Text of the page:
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Putin urges EU to use 'common sense'

By Agencies in Moscow and Kiev | China Daily | Updated: 2014-09-02 07:39

Putin urges EU to use 'common sense'

Separatists stand in front of destroyed trains at a railway station in the eastern Ukrainian town of Ilovaysk on Sunday. Ukraine's military said on Monday it had pulled its forces back from defending a vital airport in the east. Maxim Shemetov / Reuters

Ukraine's president accuses Russia of 'direct and open aggression' in crisis

Russian President Vladimir Putin urged the EU on Monday to show "common sense" and refrain from engaging in mutually destructive sanctions - his first public reaction to the threat of additional punitive measures over Russia's involvement in Ukraine.

"I hope that common sense will prevail, ... that we will work together normally and that we and our partners will not cause harm by poking at one another," Putin was quoted as saying by Russian news agencies during a visit to Yakutsk in eastern Siberia.

The remarks came a day after European Union leaders gave Russia a week to reverse its course in Ukraine or face a new round of sanctions.

The EU's newly nominated foreign policy chief Federica Mogherini said Putin's Ukraine policy had resulted in economic sanctions that were hurting his own people.

Mogherini told Italy's Corriere della Sera newspaper on Monday that sanctions remained "a tool" in brokering what had to be a diplomatic resolution to the Ukraine fighting.

"The point is whether the impact that the sanctions are having on the Russian economy will change the rational behavior of the leadership," she said.

"At the moment, the Kremlin is acting against the interests of its people."

On Monday, Putin also accused Europe of ignoring the Ukrainian army, which he said was "directly targeting" civilians.

The Ukrainian military "is directly targeting its fire on residential areas" and "unfortunately, many countries, including in Europe, prefer not to notice that," he said on Russian television.

Putin characterized the goal of rebel operations as protecting civilians.

"The goal of the rebel forces is to push back armed forces and artillery so they cannot fire on residential areas," he said.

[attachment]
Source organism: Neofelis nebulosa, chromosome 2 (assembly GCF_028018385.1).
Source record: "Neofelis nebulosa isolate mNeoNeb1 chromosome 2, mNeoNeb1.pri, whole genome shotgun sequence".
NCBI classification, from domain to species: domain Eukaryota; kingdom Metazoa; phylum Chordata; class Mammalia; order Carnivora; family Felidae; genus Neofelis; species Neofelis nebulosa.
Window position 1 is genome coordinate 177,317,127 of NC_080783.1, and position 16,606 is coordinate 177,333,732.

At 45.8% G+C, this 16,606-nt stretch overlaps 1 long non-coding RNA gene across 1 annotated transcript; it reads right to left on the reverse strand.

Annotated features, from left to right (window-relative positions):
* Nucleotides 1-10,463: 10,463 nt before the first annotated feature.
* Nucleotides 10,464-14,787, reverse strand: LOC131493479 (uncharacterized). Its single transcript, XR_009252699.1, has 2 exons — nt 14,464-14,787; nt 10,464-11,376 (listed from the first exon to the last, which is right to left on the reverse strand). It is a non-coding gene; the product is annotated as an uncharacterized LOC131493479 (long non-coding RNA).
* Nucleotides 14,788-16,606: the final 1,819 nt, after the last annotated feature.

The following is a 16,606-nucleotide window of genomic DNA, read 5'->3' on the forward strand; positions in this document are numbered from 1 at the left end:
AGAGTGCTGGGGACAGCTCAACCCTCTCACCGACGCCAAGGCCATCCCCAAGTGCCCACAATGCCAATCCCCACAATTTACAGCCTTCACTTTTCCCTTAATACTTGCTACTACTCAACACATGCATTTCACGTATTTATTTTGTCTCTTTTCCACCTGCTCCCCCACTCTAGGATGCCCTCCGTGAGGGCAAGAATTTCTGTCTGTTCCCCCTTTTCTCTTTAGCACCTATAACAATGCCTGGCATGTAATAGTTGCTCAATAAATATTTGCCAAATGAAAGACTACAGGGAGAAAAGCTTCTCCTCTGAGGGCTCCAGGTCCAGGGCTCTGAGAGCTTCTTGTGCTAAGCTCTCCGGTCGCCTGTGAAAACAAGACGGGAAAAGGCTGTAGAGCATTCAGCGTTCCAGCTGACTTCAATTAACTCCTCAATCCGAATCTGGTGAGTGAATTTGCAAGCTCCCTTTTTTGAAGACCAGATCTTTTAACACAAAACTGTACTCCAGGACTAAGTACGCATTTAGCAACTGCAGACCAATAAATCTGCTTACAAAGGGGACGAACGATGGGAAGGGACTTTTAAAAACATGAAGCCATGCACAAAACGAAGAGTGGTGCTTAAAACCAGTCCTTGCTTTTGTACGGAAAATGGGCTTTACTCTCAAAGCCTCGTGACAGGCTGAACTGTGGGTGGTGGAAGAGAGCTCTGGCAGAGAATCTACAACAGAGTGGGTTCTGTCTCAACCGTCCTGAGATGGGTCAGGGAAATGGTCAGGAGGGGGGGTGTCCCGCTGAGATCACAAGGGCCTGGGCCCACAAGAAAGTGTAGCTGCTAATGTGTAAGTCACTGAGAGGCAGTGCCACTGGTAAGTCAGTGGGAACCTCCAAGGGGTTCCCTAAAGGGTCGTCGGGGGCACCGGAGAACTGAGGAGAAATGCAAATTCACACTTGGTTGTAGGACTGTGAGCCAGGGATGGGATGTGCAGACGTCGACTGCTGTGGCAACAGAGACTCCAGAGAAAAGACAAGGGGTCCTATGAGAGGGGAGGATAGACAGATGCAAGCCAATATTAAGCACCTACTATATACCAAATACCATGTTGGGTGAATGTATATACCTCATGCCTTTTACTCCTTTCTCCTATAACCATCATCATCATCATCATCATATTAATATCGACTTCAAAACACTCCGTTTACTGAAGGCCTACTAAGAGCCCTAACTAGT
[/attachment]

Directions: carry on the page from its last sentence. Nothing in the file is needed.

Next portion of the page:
In recent days Putin has repeatedly called for "substantive" talks between Kiev and representatives of eastern Ukraine to resolve the crisis. He blamed Kiev's leadership on Monday for refusing to enter into direct political talks with the eastern Ukrainian separatists, who he said were pushing government troops away from their current positions.

"The current Kiev leadership does not want to carry out a substantive political dialogue with the east of its country," state news agency ITAR-Tass cited Putin as telling journalists.

Also on Monday, Ukrainian President Petro Poroshenko accused Russia of direct intervention.

"Direct and open aggression has been launched against Ukraine from a neighboring state. This has changed the situation in the zone of conflict in a radical way," he at a military academy in Kiev.

Ukrainian troops have retreated from the Lugansk airport and a nearby village in the east after coming under artillery fire, Kiev's security spokesman said on Monday.

"Ukrainian soldiers received an order and made an organized retreat from the Lugansk airport and Georgiyivka village," spokesman Andriy Lysenko said. "Judging by the precision of the strikes, professional artillery men of the Russian armed forces are the ones firing."

Moscow has denied sending soldiers into Ukraine.

Russian Foreign Minister Sergei Lavrov said on Monday that diplomats at a new round of talks scheduled on Monday on easing the crisis in Ukraine must push for an immediate, unconditional cease-fire between Ukrainian government troops and separatists.

AFP - Reuters


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